- "As Mrs. PA has attained premature iatrogenic menopause, should at a young age of 41 years, should she be offered MHT to prevent long-term effects such as osteoporosis?
MHT should be offered as therapy to Mrs. PA, especially as the ovarian cystadenoma was benign and should be continued till the natural age of menopause, that is, 50 years. A baseline mammography, pelvic ultrasound, and Papsmear should be done prior to starting MHT. In case of a positive family history of breast cancer, mammography should be initiated at least 5 years before the age of the youngest affected family member. Mammography after the age of 50 years is useful, while between 40 and 50 years of age, its role is still controversial. If normal mammography can be repeated every 2-3 years, digital mammography is better than old analog mammographs and tomosynthesis is more sensitive than digital mammography. Mammography may not be able to detect 30-50% of lesions in young patients, especially with dense breast tissue. Hence, along with mammography, ultrasound should also be done. However, ultrasound also has its limitations. Ultrasound does not pick up clusters of microcalcification, which is an early sign of breast cancer. It can pick up nonpalpable lesions and helps to take a biopsy of even a very small lesion. A baseline magnetic resonance imaging (MRI) of breast may also be suggested for women with a strong positive family history of breast cancer.
Mrs. SS, a 54-year-old woman, had severe vasomotor symptoms. Her mother had suffered from postmenopausal breast cancer and she was BRCA 1 positive.
Question raised was:
- "How do we manage her menopausal symptoms as she is at a high risk of breast cancer?"
Oophorectomy, mastectomy, chemoprevention, and surveillance are the four management options for BRCA-positive patients. The patient should be adequately counseled prior to testing for BRCA, because if the result is positive and the patient is unwilling to accept any of the management options, then she would have to live all her life with the stress of the possibility of developing of breast cancer in future.
If the option of oophorectomy is selected, fallopian tubes should also be removed during surgery. Patient should be counseled for bilateral mastectomy as well as bilateral salpingo-oophorectomy. With bilateral prophylactic mastectomy, 97% of the breast cancers can be prevented. Similarly, even after oophorectomy, cancer can originate from the peritoneum of the fallopian tubes. Index mutations can be used for the prediction of breast cancer. However, there is no Indian data about such index mutations.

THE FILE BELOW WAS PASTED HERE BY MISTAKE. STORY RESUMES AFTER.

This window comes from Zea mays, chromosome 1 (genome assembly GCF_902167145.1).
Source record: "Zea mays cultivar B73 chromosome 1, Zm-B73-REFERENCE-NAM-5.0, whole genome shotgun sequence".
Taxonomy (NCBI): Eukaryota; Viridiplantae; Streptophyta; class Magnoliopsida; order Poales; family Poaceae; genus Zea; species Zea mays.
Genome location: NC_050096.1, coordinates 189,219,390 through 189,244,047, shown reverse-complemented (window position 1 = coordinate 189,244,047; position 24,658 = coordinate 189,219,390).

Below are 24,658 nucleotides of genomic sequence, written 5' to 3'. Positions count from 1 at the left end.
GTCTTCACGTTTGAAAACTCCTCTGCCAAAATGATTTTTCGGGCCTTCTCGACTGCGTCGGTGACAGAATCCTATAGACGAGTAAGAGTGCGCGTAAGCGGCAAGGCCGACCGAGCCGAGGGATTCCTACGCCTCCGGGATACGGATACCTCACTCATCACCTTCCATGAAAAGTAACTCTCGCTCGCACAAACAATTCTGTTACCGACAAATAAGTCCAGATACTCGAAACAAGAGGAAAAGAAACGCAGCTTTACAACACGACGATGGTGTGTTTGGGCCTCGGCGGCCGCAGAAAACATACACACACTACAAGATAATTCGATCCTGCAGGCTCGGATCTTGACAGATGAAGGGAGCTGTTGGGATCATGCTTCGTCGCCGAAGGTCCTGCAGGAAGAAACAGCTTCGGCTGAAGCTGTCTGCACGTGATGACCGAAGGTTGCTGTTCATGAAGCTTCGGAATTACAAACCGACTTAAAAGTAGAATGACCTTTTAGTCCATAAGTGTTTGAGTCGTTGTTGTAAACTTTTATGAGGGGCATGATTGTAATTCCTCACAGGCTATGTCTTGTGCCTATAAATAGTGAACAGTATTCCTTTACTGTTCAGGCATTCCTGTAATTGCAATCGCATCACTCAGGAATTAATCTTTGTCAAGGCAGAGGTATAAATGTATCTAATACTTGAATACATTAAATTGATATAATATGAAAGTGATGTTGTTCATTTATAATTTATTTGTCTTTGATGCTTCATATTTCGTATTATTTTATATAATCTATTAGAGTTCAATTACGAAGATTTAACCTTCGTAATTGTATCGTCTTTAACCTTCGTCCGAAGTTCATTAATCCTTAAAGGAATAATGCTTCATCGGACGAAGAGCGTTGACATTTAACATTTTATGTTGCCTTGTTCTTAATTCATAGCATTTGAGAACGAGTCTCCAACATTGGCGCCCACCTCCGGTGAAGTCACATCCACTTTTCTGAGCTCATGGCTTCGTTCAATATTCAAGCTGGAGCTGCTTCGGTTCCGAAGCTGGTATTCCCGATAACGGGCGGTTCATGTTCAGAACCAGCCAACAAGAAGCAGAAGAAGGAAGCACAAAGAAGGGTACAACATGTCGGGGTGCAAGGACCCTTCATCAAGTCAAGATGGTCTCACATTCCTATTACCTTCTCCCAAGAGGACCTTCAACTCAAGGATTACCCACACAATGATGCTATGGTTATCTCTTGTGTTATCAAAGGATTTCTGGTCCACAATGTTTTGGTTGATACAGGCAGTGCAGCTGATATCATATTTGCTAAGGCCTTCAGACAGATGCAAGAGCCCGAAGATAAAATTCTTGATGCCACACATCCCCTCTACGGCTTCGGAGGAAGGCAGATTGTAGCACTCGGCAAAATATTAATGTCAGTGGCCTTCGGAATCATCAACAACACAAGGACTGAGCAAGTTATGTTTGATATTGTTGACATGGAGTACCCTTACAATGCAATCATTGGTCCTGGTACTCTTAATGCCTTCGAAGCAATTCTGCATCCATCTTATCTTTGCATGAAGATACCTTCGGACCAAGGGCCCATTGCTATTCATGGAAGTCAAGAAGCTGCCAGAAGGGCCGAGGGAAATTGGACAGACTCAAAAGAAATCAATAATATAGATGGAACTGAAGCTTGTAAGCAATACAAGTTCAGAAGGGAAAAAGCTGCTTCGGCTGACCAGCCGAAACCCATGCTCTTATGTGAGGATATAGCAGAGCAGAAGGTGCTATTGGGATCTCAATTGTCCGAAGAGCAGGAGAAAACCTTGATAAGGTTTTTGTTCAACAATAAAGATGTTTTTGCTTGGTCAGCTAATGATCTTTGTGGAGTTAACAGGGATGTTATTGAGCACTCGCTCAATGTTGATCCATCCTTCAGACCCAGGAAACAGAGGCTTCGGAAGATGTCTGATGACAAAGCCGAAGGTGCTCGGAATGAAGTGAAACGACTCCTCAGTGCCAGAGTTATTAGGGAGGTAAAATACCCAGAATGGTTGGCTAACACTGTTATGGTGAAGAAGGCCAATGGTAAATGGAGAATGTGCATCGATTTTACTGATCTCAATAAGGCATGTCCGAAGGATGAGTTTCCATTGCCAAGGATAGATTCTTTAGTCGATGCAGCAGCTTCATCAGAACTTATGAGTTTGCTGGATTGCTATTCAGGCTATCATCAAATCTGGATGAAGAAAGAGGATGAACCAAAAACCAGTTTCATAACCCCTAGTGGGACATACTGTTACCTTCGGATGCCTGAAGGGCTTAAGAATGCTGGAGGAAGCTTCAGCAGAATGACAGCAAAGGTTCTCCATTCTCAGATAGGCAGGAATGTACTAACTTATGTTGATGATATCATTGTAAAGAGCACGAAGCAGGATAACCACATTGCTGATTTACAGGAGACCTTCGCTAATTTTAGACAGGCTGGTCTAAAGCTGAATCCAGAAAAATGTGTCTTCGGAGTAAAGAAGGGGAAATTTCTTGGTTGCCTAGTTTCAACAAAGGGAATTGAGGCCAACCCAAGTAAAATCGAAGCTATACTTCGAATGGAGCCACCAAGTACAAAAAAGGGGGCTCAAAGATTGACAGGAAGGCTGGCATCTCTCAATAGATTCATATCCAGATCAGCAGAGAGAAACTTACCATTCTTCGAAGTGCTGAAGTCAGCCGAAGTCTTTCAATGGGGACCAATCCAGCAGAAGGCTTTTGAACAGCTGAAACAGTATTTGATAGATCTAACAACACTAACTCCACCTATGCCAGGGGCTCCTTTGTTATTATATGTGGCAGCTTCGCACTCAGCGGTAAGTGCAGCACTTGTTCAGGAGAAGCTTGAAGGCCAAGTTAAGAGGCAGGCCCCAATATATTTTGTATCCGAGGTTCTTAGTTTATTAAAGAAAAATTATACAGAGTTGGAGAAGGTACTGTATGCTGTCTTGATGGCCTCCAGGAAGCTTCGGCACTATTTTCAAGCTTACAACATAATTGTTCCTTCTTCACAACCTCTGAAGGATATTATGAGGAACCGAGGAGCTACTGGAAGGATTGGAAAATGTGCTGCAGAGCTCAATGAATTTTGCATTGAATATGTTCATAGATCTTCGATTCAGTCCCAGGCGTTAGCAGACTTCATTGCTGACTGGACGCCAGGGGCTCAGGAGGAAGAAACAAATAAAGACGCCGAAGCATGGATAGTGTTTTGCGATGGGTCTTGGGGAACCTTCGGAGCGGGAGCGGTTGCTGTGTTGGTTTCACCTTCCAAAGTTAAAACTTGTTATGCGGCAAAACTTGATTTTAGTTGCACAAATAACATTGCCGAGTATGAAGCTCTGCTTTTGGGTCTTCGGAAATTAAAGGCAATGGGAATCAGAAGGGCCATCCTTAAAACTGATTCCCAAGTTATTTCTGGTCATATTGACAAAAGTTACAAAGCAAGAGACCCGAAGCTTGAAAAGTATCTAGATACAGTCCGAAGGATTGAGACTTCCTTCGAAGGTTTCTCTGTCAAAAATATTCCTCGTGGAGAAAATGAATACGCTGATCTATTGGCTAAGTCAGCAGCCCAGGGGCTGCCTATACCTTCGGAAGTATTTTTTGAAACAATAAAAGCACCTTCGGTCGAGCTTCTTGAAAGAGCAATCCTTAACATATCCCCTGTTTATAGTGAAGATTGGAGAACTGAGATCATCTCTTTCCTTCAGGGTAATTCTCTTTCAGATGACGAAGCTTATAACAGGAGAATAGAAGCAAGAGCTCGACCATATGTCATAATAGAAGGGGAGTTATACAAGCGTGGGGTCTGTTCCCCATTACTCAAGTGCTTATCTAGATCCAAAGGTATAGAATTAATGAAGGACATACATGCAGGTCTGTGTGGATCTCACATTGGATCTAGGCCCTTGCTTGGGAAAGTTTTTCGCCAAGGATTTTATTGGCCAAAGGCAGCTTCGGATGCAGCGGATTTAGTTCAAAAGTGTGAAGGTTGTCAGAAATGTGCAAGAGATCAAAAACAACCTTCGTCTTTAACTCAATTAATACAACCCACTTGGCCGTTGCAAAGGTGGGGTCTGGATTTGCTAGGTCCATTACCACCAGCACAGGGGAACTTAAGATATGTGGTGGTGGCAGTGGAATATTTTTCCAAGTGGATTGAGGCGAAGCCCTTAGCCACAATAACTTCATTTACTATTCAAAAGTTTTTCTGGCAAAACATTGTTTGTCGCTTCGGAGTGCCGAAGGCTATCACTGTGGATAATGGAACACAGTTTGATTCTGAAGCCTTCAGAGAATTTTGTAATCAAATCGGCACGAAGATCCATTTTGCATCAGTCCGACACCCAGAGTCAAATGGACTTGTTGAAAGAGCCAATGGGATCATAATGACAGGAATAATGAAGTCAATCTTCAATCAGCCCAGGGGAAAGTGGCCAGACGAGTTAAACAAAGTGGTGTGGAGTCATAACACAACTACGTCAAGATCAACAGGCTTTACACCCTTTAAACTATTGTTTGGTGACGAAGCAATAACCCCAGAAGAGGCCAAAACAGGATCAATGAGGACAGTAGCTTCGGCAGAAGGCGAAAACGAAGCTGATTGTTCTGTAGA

With the available options available today, there are still many unanswered questions:
- Is there an increased radiation related cancer risk with surveillance and repeated radiation?
- Does prophylactic surgery increase health concerns like myocardial infection?
- Does chemoprophylaxis stimulate cancer in other organs?
In light of these questions, a balanced decision should be taken.
We thank all the experts at the Round Table Discussion for the time and contribution.
The participants of this round table discussion were
Dr. Duru Shah, Gynecologist, Mumbai
Dr. Maninder Ahuja, Gynecologist, Faridabad
Dr. Rama Vaidya, Reproductive Endocrinologist and
Dr. Vandana Bansal, Gynecologist, Allahabad
Dr. MS Sheshadri, Endocrinologist, Christian Medical College, Vellore
Dr. Rashmi Shah, Gynecologist, Mumbai
Dr. Sudha Sharma, Gynecologist, Jammu
Dr. Ujwala Deshmukh, Gynecologist, Nagpur
Dr. Shobhana Mohandas, Gynecologist, Calicut
Dr. Sonal Bathla, Gynecologist, Delhi
Dr. Bipasa Sen, Chapter Secretary, IMS, Kolkata
Dr. Prabhsharan Ahuja, Family Physician, Mumbai
Dr. Atul Munshi, Gynecologist, Ahmedabad
Dr. Annil Mahajan, Rheumatologist Professor and Head Department of Medicine, Jammu
Dr. Laxmi Sheshadri, Ex-Professor and Head OBGY, Christian Medical College, Vellore
Dr. Nayana Dastor, Gynecologist, Mumbai
Dr. Vinit Shah, Urologist, Mumbai
Dr. Vinay Deshmane, Surgical Oncologist, Mumbai